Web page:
Thursday, January 26, 2012
Ninth Circuit Rejects Challenges to Statute Requiring Some Juveniles to Register as Sex Offenders
From Staff and Wire Service Reports
Juveniles convicted of serious sex offenses under federal law may be required to register as sex offenders, the Ninth U.S. Circuit Court of Appeals ruled yesterday.
A three-judge panel said the Sex Offender Registration and Notification Act, which requires that juvenile offenders register if they were adjudicated to have committed aggravated sexual abuse or a more serious sex crime against a minor, and were at least 14 years of age at the time of the offense, carves out an exception to the confidentiality provisions of the Federal Juvenile Delinquency Act.
Ruling in consolidated appeals from the District of Montana in three separate cases involving sex offenses committed on Native American lands, the court also rejected claims that the provision deprives juveniles of constitutional guarantees of equal protection and due process, and forces them to incriminate themselves.
Juvenile justice advocates said the ruling is the first of its kind. They called the decision is short-sighted and inconsistent with the rehabilitative purposes of the FJDA.
Requiring teens to register as sex offenders will make it difficult for them to move past their juvenile offenses and become productive adults, Tracy Velazquez, executive director of the Justice Policy Institute in Washington, D.C., told The Associated Press.
“I am concerned that (the ruling) will make it more difficult for advocates to argue for the importance of not putting kids on the registry,” Velazquez said. “The fact that the federal government has said states can keep youths off the registry and still comply with SORNA hopefully that will not change as a result of this.”
Jessica Fehr, spokeswoman for the U.S. Attorney’s Office in Montana, said in an email it would be inappropriate for her to comment on the case in the event the defendants appeal the decision.
Sex offenders must have their photographs taken, which are made public along with their names, addresses, criminal history and status of release. The judges found that those requirements conflict with the confidentiality provisions of the juvenile delinquency law.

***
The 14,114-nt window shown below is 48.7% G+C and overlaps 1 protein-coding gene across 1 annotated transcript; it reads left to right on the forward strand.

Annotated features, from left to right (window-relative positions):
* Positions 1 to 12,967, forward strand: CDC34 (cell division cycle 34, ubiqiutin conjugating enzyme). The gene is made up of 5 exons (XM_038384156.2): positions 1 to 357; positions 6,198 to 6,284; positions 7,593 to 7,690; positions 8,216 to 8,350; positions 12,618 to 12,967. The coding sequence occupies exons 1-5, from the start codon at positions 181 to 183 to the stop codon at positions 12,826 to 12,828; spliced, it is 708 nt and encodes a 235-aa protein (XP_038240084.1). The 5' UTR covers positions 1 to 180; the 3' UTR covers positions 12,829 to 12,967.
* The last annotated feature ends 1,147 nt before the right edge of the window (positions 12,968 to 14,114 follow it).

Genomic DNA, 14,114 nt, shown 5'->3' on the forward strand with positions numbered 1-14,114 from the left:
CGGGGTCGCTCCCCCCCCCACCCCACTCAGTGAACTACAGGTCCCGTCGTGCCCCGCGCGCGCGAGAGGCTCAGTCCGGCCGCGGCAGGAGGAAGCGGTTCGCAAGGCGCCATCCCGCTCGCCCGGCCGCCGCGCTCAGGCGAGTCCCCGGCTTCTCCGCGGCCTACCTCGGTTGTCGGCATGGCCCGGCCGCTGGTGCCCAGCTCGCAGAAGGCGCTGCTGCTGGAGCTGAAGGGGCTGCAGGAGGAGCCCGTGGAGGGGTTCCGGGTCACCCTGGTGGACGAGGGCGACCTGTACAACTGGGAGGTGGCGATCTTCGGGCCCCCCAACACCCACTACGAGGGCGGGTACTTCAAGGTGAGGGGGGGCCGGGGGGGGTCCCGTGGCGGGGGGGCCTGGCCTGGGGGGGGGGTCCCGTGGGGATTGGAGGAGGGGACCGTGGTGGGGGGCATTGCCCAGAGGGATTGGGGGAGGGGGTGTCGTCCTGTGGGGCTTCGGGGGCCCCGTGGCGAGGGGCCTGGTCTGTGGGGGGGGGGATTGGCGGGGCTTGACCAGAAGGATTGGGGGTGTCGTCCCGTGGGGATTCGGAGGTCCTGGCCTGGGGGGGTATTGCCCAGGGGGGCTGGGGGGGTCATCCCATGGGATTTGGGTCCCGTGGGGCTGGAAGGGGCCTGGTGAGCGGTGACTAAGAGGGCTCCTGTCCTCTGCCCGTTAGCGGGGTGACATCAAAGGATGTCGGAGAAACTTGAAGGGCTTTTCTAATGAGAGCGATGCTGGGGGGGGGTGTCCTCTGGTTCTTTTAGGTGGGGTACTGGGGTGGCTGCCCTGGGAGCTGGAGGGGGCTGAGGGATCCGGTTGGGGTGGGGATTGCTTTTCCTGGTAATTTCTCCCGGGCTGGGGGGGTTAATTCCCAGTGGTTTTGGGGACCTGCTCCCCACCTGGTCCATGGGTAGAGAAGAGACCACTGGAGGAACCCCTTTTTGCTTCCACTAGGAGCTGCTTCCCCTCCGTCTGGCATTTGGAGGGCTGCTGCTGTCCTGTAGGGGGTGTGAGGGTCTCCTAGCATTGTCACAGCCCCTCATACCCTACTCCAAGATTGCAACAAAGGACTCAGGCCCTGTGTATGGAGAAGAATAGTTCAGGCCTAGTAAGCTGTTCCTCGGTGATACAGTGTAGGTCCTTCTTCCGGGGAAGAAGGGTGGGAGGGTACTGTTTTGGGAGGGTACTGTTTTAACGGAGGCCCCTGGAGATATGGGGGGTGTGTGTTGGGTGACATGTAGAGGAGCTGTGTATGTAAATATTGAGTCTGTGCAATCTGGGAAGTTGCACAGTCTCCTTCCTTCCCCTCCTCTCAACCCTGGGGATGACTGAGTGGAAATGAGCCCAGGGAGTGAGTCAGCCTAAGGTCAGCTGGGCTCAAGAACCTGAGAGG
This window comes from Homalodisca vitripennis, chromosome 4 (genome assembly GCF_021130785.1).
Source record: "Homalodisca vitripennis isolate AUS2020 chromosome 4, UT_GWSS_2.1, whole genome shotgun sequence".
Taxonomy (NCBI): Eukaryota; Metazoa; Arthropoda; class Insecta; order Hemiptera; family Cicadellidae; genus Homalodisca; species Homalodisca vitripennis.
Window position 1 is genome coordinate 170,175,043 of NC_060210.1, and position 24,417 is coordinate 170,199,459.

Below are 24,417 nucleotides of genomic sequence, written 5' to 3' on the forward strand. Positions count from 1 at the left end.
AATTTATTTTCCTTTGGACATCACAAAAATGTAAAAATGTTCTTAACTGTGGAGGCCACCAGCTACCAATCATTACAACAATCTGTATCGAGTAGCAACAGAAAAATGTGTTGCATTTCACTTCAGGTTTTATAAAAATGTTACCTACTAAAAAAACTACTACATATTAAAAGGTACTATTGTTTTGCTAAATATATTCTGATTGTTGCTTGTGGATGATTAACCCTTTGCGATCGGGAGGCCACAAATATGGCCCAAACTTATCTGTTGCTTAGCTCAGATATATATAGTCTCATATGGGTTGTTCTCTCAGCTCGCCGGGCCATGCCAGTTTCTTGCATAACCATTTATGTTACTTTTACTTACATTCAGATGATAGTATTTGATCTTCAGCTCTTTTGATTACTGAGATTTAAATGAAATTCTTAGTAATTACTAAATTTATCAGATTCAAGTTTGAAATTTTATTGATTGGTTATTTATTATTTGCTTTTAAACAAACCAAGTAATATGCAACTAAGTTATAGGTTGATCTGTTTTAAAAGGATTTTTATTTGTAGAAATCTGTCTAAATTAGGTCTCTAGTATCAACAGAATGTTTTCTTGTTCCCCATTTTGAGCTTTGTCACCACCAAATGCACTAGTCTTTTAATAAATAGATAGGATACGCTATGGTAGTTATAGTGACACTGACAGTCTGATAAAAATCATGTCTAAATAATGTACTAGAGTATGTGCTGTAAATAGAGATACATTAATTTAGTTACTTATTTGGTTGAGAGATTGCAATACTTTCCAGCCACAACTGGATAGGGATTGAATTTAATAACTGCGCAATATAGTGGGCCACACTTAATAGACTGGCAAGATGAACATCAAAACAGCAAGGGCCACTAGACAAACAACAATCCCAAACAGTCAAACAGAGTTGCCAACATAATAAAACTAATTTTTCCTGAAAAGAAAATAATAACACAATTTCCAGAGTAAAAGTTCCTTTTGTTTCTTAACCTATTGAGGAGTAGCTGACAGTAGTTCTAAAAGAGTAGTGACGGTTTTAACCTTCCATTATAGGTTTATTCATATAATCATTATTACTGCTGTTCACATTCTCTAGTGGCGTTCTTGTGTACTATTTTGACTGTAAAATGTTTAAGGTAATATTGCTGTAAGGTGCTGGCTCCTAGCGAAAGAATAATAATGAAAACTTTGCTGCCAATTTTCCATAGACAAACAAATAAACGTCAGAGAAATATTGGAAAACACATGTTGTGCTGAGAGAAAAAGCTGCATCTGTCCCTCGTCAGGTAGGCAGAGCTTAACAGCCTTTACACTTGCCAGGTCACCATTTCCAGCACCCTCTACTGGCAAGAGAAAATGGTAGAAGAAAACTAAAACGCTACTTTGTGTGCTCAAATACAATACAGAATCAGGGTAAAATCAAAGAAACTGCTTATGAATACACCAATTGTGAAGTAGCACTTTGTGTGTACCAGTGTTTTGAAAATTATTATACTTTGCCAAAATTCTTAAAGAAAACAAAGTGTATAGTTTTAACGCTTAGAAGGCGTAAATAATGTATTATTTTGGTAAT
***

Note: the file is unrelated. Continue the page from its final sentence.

To decide which law should rule in this case, the appellate panel looked at both laws and statements in the Congressional record. The judges found that the sex offender registration law “unambiguously directs juveniles over the age of 14 convicted of certain aggravated sex crimes to register.”
“Thus, Congress was aware that it was limiting protections under the (juvenile delinquency law) by applying SORNA to certain juvenile delinquents, and intended to do so,” Judge Kim McLane Wardlaw wrote in her opinion.
The judges also concluded that juvenile sex offenders over 14 aren’t a class protected by the Constitution’s equal protection clause and forcing them to register is not cruel and unusual punishment.
They also rejected substantive and procedural due process claims. Wardlaw said there is no substantive constitutional right to confidentiality in juvenile cases, nor does procedural due process require that a juvenile be given a jury trial or “transfer hearing” as a prerequisite to treating a juvenile adjudication as equivalent to an adult criminal conviction for registration purposes.
Judges Ronald Gould and Jay S. Bybee joined in the opinion, in which the three appellants were identified only by their initials. They all admitted the sexual abuse charges.
One is 20 years old and a member of the Fort Peck Tribes, and admitted an offense that happened in July 2008, when he was 17. The second offender, an enrolled member of the Northern Cheyenne Tribe is now 20 years old, and admitted offenses committed in 2005 and 2007, when he was between the ages of 13 and 16.
The third offender is now 17. admitted an offense that happened on the Rocky Boy’s Indian Reservation in 2008 when he was 14.
The case is United States v. Juvenile Male, 09-30330.
Copyright 2012, Metropolitan News Company